Stock Fundamentals

Bank of Baroda: Long road to recovery - Sell

Radhika Merwin | Updated on March 09, 2018 Published on December 02, 2017

While the Centre’s mega recap plan will help over the long run, near-term risk to earnings can weigh on the stock

The Centre’s mega recap plan of infusing ₹2.1 lakh crore into public sector banks has lent a fresh lease of life to beaten down PSU bank stocks over the past month or so. The stock of Bank of Baroda — which had delivered a lacklustre performance on the bourses until then — has rallied 20 per cent since the Centre’s announcement.

But while capital infusion by the Centre will help alleviate balance sheet stress, near- to medium-term risks to the bank’s earnings persist. Elevated bad loan provisioning, slow recovery in profitability and still modest credit offtake are likely to temper expectations in the coming quarters. The likelihood of a merger with smaller PSBs also hangs as a Damocles sword over larger banks such as Bank of Baroda. A complex merger with a weaker and under-capitalised PSU bank will be a dampener and put the bank’s recovery efforts on the backburner.

While consolidation within the sector may not happen for a while, it remains a key risk to larger lenders such as Bank of Baroda. Besides, provisioning requirement on resolution of large accounts under National Company Law Tribunal (NCLT) will continue to depress earnings over the next one year. With no significant recovery in earnings expected until the end of FY19, investors can book profit at current levels and re-enter when there is better earnings visibility.

At the current price, Bank of Baroda trades at around one time the one-year forward book, in line with its five-year historical average. But valuations based on banks’ book value can be misleading. Accounting for non-performing assets and restructured book (30 per cent), BoB trades at around 1.5 times its adjusted book, which is slightly higher than its five-year historical average of about 1.2-1.3 times.

Moderating slippages, rising provisioning

For most PSBs, after additions to bad loans peaked in the March to September 2016 quarter (after the RBI’s asset quality review exercise), growth in bad loans has moderated in the last two to three quarters. In the latest September quarter, the performance of leading PSBs displayed similar trends — lower slippages but higher provisioning. For Bank of Baroda, slippages nearly halved in the September quarter from the previous quarter. From ₹4,384 crore in the June quarter, fresh slippages stood at ₹2,586 crore in the September quarter. While this is a positive, there are some points to note.

For one, slippages for the September quarter have inched up from the levels seen in the same quarter last year (at ₹2,252 crore). Two, the significant reduction in the stock of gross non-performing assets (GNPAs) in the September quarter was mainly due to write-offs rather than recoveries or upgrades.

Write-off is a process wherein banks stop recording the bad loans in the books and take a hit on their profits by fully providing for such loans. From ₹35 crore in the June quarter, write-offs moved up sharply to ₹1,768 crore in the September quarter. Hence, the sustainability of moderation in accretion to bad loans will need watching in the coming quarters.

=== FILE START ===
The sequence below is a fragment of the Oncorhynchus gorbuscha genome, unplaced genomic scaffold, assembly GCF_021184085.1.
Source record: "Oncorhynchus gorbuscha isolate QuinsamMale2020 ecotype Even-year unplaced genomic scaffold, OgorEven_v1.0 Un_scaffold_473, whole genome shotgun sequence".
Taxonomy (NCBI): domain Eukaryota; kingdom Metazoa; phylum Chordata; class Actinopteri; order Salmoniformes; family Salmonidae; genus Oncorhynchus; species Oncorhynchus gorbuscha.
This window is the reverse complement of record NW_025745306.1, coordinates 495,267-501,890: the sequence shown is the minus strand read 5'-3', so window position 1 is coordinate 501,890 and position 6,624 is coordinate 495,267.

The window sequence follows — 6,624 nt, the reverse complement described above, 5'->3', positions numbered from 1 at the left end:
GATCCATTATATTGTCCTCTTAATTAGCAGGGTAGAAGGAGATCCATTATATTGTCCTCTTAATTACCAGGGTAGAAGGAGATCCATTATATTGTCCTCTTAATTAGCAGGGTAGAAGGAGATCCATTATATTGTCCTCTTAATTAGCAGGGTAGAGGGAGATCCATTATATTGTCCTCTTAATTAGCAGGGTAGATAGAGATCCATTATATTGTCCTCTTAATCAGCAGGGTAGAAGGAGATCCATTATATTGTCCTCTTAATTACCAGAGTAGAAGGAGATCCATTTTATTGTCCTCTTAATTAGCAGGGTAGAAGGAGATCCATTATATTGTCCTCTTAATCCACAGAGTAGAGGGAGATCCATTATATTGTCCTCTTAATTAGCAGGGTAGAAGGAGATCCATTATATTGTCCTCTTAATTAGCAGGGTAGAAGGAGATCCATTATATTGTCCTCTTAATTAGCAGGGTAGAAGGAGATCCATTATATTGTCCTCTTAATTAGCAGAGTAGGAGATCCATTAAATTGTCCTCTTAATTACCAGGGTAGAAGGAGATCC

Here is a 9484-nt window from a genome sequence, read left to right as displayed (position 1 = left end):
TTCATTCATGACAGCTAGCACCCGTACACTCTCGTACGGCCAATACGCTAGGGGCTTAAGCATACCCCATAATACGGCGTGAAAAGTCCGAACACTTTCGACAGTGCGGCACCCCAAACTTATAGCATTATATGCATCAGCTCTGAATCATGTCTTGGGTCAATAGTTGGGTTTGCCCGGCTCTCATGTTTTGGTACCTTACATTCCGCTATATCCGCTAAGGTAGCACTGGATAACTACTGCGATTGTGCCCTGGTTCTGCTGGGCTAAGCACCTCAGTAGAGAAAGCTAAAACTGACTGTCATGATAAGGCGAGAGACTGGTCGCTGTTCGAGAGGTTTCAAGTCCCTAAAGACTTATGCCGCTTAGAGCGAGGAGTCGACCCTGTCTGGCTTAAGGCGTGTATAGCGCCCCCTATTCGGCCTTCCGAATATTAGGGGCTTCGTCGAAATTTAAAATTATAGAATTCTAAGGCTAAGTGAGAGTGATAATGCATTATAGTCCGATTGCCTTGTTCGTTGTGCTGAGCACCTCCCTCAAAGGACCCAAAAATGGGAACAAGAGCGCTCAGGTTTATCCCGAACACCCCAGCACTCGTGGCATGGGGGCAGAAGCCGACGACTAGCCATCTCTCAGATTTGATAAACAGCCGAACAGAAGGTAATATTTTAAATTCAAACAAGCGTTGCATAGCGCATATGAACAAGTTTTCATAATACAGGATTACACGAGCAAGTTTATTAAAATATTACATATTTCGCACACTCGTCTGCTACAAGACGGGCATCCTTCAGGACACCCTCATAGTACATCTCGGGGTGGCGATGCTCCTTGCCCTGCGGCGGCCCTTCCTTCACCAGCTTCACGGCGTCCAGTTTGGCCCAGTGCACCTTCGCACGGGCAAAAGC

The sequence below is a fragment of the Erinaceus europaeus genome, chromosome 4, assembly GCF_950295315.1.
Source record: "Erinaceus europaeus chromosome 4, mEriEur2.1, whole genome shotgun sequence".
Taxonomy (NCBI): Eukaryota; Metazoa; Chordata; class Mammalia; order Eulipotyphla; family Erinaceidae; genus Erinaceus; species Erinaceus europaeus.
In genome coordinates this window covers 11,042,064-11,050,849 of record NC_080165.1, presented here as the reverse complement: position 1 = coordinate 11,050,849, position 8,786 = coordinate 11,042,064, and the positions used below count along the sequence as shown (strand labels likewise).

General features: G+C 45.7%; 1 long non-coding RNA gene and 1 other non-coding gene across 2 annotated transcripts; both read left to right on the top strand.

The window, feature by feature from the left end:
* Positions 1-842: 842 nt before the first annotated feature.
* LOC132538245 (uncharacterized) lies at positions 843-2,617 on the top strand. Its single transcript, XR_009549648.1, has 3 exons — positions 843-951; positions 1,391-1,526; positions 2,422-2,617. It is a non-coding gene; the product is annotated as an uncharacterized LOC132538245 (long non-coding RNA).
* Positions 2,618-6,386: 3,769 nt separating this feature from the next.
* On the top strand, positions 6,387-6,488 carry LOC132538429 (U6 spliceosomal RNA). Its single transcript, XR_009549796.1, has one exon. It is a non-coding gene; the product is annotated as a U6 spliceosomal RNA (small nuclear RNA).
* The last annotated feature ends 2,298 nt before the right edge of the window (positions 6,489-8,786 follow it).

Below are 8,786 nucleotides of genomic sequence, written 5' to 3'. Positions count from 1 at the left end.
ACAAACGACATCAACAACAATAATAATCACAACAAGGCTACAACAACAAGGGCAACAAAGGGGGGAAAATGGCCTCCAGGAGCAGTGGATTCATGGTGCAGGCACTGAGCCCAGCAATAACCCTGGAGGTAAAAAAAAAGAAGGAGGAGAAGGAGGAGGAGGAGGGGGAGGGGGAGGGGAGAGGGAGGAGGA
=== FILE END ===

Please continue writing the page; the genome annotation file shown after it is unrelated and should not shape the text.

Also, the report on the RBI’s risk-based supervision for FY-17 is awaited; this needs to be closely watched for possible bad loan divergences (asset classification from the RBI norms) in the coming quarter.

The provisioning requirement has gone up for Bank of Baroda in the September quarter. Ageing of bad loans (a large book at that) has led to incrementally higher provisions for leading PSBs. Bank of Baroda’s bad loan provisions went up by 13 per cent YoY in the September quarter. Provision for standard loans too have nearly trebled.

On the accounts identified by the RBI for resolution under the Insolvency and Bankruptcy Code, the bank has exposure to the tune of ₹7,694 crore in the first list, where the bank has made provisions to the tune of ₹3,983 crore and an additional ₹450 crore is required. In the second list, the bank has exposure of about ₹4,274 crore, wherein provisions of ₹1,473 crore have already been made and ₹790 crore is the additional provisioning required. Higher provisioning could continue to impact earnings.

Better core performance

While asset quality concerns persist, Bank of Baroda’s core performance has been relatively better than its peers in the latest September quarter. SBI’s net interest income grew by a muted 2.5 per cent YoY in the September quarter due to flat advances. PNB’s net interest income also grew by a muted 3.5 per cent on the back of 4.5 per cent growth in overall loans (domestic growth at 8.3 per cent).

For Bank of Baroda, its net interest income grew by 8.5 per cent YoY in the September quarter, after a modest 0.98 per cent growth in the June quarter. This was backed by healthy growth of 13.8 per cent in domestic advances, driven by 25 per cent growth in retail loans. Hence, after a long period of consolidation, a pick-up in loan growth is a positive for the bank. However, the sustainability of this trend will be critical for consistent improvement in margins and core operating profit. As such, the increase in provisions can eat into the bank’s operating profit. In the latest September quarter, for instance, increase in provisions has offset the growth in operating profit (13 per cent YoY), leading to a 35 per cent YoY decline in net profit.

The bank’s return on asset and equity (annualised) stood at a weak 0.2 and 4.6 per cent, respectively, as on September 2017. Improvement in return ratios will happen only gradually over the next one to two years.

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Published on December 02, 2017
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